Low level of usage of Enterprise Investment Scheme outside of London
Over 50% of businesses who have received EIS investment are based in London, despite only making up 23% of the economy.
Research shows that the Enterprise Investment Scheme (EIS) is worryingly underutilised by businesses outside of London and the South East.
Official data* shows that just 33% of investments through the Enterprise Investment Scheme (EIS) were outside of London and the South East, despite these regions representing 62% of the UK economy.** Only £610m out of £1.9bn EIS investments went to businesses in regions outside of London and the
It is worrying that businesses in regions whose economies are lagging far behind London and the South East are not taking advantage of this Government tax break. Both central and regional governments could proactively encourage more businesses to take up relief schemes such as the EIS to help grow their local economies and close the wealth gap with London and the South East.
The EIS is designed to encourage investment into UK SME’s and is one of the only Government-supported tax break schemes available to SMEs and early stage companies. The scheme offers tax breaks to investors who buy new shares in the company.
Companies that have benefited from the EIS include Innocent, the smoothie manufacturer, and Chapel Down, the UK wine producer. Innocent were later bought by Coca Cola for an estimated £100m after raising capital through the EIS. Chapel Down have seen their turnover grow to £11.6m in 2017 after an initial investment made through EIS.
SMEs and owner managed businesses outside of London and the South East looking to grow their businesses to the next level may be missing out on a vital source of funding. The EIS statistics suggest that in many parts of the country, businesses are not aware of the scheme.
One theory is that the low level of knowledge about EIS outside of London partly because there are fewer corporate finance and advisory companies in those areas.
For example, businesses in the North East and North West of England only claimed 6% of the total amount of EIS combined, despite the regions making up 13% of the UK economy. Scottish businesses only received 3% of EIS funds.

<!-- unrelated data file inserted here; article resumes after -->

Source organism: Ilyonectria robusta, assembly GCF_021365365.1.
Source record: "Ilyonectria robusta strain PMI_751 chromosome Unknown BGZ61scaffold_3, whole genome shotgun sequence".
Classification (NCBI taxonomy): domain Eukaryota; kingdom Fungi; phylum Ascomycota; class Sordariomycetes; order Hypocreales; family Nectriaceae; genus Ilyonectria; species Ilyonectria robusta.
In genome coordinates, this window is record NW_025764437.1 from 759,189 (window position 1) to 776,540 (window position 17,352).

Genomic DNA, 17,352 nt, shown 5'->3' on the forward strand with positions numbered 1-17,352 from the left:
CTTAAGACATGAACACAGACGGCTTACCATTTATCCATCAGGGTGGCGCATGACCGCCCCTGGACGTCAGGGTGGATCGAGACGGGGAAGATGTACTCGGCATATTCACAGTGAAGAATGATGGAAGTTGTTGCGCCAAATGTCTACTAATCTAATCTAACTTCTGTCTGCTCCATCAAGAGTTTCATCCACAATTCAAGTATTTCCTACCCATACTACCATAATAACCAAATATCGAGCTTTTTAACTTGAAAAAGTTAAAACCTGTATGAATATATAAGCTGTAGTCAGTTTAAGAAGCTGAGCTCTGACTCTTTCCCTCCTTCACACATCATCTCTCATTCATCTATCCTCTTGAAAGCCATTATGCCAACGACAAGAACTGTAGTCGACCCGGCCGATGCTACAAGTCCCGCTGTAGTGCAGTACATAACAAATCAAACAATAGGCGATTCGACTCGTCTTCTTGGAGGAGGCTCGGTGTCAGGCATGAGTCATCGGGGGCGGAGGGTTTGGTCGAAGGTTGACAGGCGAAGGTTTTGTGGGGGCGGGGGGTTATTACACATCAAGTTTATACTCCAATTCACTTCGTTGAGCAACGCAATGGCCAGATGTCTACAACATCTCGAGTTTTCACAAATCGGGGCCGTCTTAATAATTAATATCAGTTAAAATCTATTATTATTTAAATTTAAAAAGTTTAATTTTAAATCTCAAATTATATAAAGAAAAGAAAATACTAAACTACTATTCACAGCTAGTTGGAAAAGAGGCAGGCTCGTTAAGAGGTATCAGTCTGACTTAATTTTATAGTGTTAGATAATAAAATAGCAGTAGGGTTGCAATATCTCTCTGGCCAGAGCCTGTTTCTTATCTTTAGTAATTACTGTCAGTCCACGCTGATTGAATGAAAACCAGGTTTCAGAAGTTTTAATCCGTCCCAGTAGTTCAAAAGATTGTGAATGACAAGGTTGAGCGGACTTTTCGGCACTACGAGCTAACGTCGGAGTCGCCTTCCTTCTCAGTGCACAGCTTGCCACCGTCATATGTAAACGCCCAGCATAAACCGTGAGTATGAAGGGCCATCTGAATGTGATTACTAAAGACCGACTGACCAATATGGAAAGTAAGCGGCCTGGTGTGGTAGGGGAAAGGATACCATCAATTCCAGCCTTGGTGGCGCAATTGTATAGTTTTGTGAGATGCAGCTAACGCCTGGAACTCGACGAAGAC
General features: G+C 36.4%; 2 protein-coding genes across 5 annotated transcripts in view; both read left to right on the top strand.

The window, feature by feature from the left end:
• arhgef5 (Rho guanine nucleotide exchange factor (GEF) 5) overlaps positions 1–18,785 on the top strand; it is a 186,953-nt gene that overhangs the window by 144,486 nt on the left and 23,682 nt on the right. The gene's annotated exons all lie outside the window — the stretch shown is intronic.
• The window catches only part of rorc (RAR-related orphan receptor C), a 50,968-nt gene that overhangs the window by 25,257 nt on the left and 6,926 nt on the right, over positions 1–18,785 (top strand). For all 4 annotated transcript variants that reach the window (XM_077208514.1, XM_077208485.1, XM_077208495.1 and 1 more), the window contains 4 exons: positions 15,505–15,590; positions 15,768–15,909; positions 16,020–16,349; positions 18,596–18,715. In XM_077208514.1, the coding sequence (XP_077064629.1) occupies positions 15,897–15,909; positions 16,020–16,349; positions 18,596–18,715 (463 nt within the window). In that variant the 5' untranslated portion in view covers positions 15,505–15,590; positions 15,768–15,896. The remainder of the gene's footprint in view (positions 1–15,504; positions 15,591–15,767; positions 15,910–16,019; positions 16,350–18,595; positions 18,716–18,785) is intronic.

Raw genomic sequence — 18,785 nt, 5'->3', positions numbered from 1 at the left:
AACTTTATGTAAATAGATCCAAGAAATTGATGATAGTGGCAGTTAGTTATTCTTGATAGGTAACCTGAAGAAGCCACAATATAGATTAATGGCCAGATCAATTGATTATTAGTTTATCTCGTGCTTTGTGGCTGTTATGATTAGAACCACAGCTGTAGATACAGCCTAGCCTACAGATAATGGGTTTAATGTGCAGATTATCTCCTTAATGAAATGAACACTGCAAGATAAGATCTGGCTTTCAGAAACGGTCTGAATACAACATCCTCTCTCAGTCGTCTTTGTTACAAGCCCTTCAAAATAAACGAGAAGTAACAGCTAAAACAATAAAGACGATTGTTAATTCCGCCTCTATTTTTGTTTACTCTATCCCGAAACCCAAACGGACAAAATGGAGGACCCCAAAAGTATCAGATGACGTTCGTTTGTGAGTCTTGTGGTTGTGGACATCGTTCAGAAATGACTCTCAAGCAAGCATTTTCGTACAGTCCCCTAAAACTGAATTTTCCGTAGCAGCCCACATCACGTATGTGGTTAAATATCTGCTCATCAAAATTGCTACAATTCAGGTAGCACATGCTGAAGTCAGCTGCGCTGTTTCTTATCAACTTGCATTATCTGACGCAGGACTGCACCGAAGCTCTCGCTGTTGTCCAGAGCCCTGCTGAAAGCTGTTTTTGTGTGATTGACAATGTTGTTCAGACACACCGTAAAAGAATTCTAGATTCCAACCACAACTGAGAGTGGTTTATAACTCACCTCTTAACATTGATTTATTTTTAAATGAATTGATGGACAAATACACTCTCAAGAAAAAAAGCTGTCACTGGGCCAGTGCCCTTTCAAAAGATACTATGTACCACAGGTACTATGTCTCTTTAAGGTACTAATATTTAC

“It is extremely concerning that SMEs outside of London are failing to take advantage of the EIS break.”
It is an identical picture with the Seed Enterprise Investment Scheme (SEIS), aimed at start-up businesses, where regions outside of London and the South East only attracted 34% of all investments.
SMEs and owner managed businesses outside of London must make themselves aware of the scheme, particularly in regions where the Government is desperate to deliver more economic growth.
Pete Simons, business tax partner at Moore Stephens, says: “It is extremely concerning that SMEs outside of London are failing to take advantage of the EIS break.
“If regional economies are to compete with London and the South East, schemes like the EIS need to be utilised to their fullest extent. The latest statistics highlight that this is just not happening.
“Regional growth projects could really benefit from increased use of schemes like the EIS. It is vital the Government promotes the EIS and that business owners get a better understanding of it, so its benefits are felt across the UK.”
If you are considering raising finance through EIS, then it's worth taking advice in order to avoid some of the common pitfalls and challenges that you might encounter. To discuss the SEIS or EIS scheme, please contact Pete Simons on 01536 461900.
*HMRC data 2015-16, latest available
**ONS Gross Value Added figures 2016